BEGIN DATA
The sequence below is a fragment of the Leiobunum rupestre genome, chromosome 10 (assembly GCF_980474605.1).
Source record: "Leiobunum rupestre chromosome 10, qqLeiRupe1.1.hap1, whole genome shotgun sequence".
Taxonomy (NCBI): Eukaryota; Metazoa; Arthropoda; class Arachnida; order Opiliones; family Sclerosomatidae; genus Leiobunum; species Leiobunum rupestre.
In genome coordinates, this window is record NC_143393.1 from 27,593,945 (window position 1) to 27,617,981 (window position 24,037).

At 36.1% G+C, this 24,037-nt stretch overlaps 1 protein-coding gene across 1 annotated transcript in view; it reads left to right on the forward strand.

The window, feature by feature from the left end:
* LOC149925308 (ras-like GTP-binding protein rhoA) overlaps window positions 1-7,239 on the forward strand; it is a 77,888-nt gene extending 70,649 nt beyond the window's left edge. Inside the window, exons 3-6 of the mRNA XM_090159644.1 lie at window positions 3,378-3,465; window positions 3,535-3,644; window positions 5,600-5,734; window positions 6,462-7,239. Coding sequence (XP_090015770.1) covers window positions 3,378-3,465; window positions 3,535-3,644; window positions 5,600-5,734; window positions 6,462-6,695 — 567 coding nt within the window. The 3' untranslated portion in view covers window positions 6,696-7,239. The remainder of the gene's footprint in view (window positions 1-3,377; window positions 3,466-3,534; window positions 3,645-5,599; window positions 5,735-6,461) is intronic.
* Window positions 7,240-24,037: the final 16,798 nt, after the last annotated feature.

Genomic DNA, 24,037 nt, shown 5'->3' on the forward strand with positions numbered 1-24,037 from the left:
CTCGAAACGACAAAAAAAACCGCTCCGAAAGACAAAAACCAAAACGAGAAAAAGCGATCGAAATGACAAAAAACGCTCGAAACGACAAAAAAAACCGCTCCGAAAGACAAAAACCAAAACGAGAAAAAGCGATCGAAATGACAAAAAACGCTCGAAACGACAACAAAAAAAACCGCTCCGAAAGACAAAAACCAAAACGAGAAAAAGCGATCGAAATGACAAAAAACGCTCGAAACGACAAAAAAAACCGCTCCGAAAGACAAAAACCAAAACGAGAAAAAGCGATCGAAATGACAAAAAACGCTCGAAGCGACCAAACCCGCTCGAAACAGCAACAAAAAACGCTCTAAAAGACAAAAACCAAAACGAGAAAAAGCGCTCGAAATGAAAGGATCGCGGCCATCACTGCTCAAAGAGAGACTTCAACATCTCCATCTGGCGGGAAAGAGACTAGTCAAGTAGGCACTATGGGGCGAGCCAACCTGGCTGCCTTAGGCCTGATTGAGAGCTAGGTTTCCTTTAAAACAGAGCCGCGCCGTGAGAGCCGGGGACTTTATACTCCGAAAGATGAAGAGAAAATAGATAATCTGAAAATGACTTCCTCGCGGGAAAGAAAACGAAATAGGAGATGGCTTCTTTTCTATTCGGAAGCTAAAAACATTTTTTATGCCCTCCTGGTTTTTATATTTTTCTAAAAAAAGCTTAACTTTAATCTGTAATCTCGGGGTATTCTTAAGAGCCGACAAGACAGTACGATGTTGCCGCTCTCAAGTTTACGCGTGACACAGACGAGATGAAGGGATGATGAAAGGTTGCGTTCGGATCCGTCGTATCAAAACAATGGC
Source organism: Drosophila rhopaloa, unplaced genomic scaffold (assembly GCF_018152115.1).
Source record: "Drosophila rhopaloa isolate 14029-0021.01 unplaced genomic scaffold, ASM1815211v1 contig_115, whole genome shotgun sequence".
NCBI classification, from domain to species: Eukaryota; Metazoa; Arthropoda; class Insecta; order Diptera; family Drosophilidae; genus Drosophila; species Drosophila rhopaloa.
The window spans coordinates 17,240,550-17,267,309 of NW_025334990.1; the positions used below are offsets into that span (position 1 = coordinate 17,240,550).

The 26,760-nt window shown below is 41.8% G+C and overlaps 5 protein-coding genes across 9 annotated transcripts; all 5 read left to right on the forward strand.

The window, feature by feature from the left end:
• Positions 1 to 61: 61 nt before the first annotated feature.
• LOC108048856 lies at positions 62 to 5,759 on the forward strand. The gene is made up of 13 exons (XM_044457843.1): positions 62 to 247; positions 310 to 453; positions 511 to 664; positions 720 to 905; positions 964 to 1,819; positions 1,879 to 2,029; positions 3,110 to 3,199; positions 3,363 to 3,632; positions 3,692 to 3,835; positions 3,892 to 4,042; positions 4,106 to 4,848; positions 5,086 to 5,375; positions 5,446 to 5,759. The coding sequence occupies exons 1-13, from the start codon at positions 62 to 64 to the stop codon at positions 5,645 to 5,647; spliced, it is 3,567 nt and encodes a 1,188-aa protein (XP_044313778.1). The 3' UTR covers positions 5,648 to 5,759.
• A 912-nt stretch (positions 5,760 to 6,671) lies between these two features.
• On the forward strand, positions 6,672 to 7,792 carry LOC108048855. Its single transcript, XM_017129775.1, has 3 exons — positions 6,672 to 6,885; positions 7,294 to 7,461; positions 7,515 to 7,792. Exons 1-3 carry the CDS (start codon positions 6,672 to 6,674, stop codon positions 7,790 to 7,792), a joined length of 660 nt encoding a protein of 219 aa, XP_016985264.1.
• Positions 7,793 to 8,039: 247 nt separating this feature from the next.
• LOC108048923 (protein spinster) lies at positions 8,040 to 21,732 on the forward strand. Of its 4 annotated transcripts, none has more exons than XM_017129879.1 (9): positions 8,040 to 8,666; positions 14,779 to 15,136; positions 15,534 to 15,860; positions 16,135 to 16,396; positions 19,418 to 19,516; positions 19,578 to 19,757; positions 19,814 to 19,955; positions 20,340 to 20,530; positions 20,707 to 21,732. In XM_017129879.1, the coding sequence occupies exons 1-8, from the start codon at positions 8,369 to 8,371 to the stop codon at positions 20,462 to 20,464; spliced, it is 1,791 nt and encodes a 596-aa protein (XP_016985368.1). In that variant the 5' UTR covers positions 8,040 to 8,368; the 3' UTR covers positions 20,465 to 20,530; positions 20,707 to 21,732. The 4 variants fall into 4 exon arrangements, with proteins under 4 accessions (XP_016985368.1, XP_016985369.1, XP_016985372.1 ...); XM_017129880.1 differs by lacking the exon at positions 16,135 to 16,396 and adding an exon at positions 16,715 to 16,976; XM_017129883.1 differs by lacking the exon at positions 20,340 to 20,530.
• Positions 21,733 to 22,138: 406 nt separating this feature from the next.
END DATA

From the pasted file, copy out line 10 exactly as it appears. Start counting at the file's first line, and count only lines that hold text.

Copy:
CTCGAAACGACAAAAAAAACCGCTCCGAAAGACAAAAACCAAAACGAGAAAAAGCGATCGAAATGACAAAAAACGCTCGAAACGACAAAAAAAACCGCTCCGAAAGACAAAAACCAAAACGAGAAAAAGCGATCGAAATGACAAAAAACGCTCGAAACGACAACAAAAAAAACCGCTCCGAAAGACAAAAACCAAAACGAGAAAAAGCGATCGAAATGACAAAAAACGCTCGAAACGACAAAAAAAACCGCTCCGAAAGACAAAAACCAAAACGAGAAAAAGCGATCGAAATGACAAAAAACGCTCGAAGCGACCAAACCCGCTCGAAACAGCAACAAAAAACGCTCTAAAAGACAAAAACCAAAACGAGAAAAAGCGCTCGAAATGAAAGGATCGCGGCCATCACTGCTCAAAGAGAGACTTCAACATCTCCATCTGGCGGGAAAGAGACTAGTCAAGTAGGCACTATGGGGCGAGCCAACCTGGCTGCCTTAGGCCTGATTGAGAGCTAGGTTTCCTTTAAAACAGAGCCGCGCCGTGAGAGCCGGGGACTTTATACTCCGAAAGATGAAGAGAAAATAGATAATCTGAAAATGACTTCCTCGCGGGAAAGAAAACGAAATAGGAGATGGCTTCTTTTCTATTCGGAAGCTAAAAACATTTTTTATGCCCTCCTGGTTTTTATATTTTTCTAAAAAAAGCTTAACTTTAATCTGTAATCTCGGGGTATTCTTAAGAGCCGACAAGACAGTACGATGTTGCCGCTCTCAAGTTTACGCGTGACACAGACGAGATGAAGGGATGATGAAAGGTTGCGTTCGGATCCGTCGTATCAAAACAATGGC